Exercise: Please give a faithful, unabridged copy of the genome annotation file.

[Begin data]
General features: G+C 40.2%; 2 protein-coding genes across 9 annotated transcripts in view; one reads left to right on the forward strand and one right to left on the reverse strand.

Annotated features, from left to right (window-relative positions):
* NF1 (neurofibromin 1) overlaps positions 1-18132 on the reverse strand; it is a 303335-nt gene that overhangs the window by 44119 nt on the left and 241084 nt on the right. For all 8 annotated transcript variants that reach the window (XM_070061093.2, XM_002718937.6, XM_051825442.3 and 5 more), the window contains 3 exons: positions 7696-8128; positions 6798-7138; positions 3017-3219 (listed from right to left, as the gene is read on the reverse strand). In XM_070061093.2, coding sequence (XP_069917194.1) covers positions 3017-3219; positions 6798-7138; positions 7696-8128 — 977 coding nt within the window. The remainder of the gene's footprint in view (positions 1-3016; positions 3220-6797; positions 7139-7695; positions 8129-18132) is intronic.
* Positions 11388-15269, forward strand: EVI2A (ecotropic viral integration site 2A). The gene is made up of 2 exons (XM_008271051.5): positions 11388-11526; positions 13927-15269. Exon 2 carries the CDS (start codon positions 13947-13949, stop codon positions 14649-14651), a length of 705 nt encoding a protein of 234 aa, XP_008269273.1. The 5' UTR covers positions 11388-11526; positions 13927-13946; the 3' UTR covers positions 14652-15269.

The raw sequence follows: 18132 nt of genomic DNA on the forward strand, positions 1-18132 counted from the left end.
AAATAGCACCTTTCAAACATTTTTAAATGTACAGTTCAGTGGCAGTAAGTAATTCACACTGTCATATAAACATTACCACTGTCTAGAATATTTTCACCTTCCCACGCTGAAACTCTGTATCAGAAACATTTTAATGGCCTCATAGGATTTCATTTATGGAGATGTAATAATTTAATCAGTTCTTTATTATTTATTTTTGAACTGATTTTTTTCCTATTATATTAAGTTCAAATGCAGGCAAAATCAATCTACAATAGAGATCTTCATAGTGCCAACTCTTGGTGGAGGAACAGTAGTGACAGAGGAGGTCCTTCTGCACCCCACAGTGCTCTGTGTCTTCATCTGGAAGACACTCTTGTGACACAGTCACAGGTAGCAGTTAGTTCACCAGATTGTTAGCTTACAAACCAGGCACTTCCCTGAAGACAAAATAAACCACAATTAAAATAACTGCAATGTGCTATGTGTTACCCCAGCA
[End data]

General features: G+C 40.2%; 2 protein-coding genes across 9 annotated transcripts in view; one reads left to right on the forward strand and one right to left on the reverse strand.

Annotated features, from left to right (window-relative positions):
* NF1 (neurofibromin 1) overlaps positions 1-18132 on the reverse strand; it is a 303335-nt gene that overhangs the window by 44119 nt on the left and 241084 nt on the right. For all 8 annotated transcript variants that reach the window (XM_070061093.2, XM_002718937.6, XM_051825442.3 and 5 more), the window contains 3 exons: positions 7696-8128; positions 6798-7138; positions 3017-3219 (listed from right to left, as the gene is read on the reverse strand). In XM_070061093.2, coding sequence (XP_069917194.1) covers positions 3017-3219; positions 6798-7138; positions 7696-8128 — 977 coding nt within the window. The remainder of the gene's footprint in view (positions 1-3016; positions 3220-6797; positions 7139-7695; positions 8129-18132) is intronic.
* Positions 11388-15269, forward strand: EVI2A (ecotropic viral integration site 2A). The gene is made up of 2 exons (XM_008271051.5): positions 11388-11526; positions 13927-15269. Exon 2 carries the CDS (start codon positions 13947-13949, stop codon positions 14649-14651), a length of 705 nt encoding a protein of 234 aa, XP_008269273.1. The 5' UTR covers positions 11388-11526; positions 13927-13946; the 3' UTR covers positions 14652-15269.

The raw sequence follows: 18132 nt of genomic DNA on the forward strand, positions 1-18132 counted from the left end.
AAATAGCACCTTTCAAACATTTTTAAATGTACAGTTCAGTGGCAGTAAGTAATTCACACTGTCATATAAACATTACCACTGTCTAGAATATTTTCACCTTCCCACGCTGAAACTCTGTATCAGAAACATTTTAATGGCCTCATAGGATTTCATTTATGGAGATGTAATAATTTAATCAGTTCTTTATTATTTATTTTTGAACTGATTTTTTTCCTATTATATTAAGTTCAAATGCAGGCAAAATCAATCTACAATAGAGATCTTCATAGTGCCAACTCTTGGTGGAGGAACAGTAGTGACAGAGGAGGTCCTTCTGCACCCCACAGTGCTCTGTGTCTTCATCTGGAAGACACTCTTGTGACACAGTCACAGGTAGCAGTTAGTTCACCAGATTGTTAGCTTACAAACCAGGCACTTCCCTGAAGACAAAATAAACCACAATTAAAATAACTGCAATGTGCTATGTGTTACCCCAGCA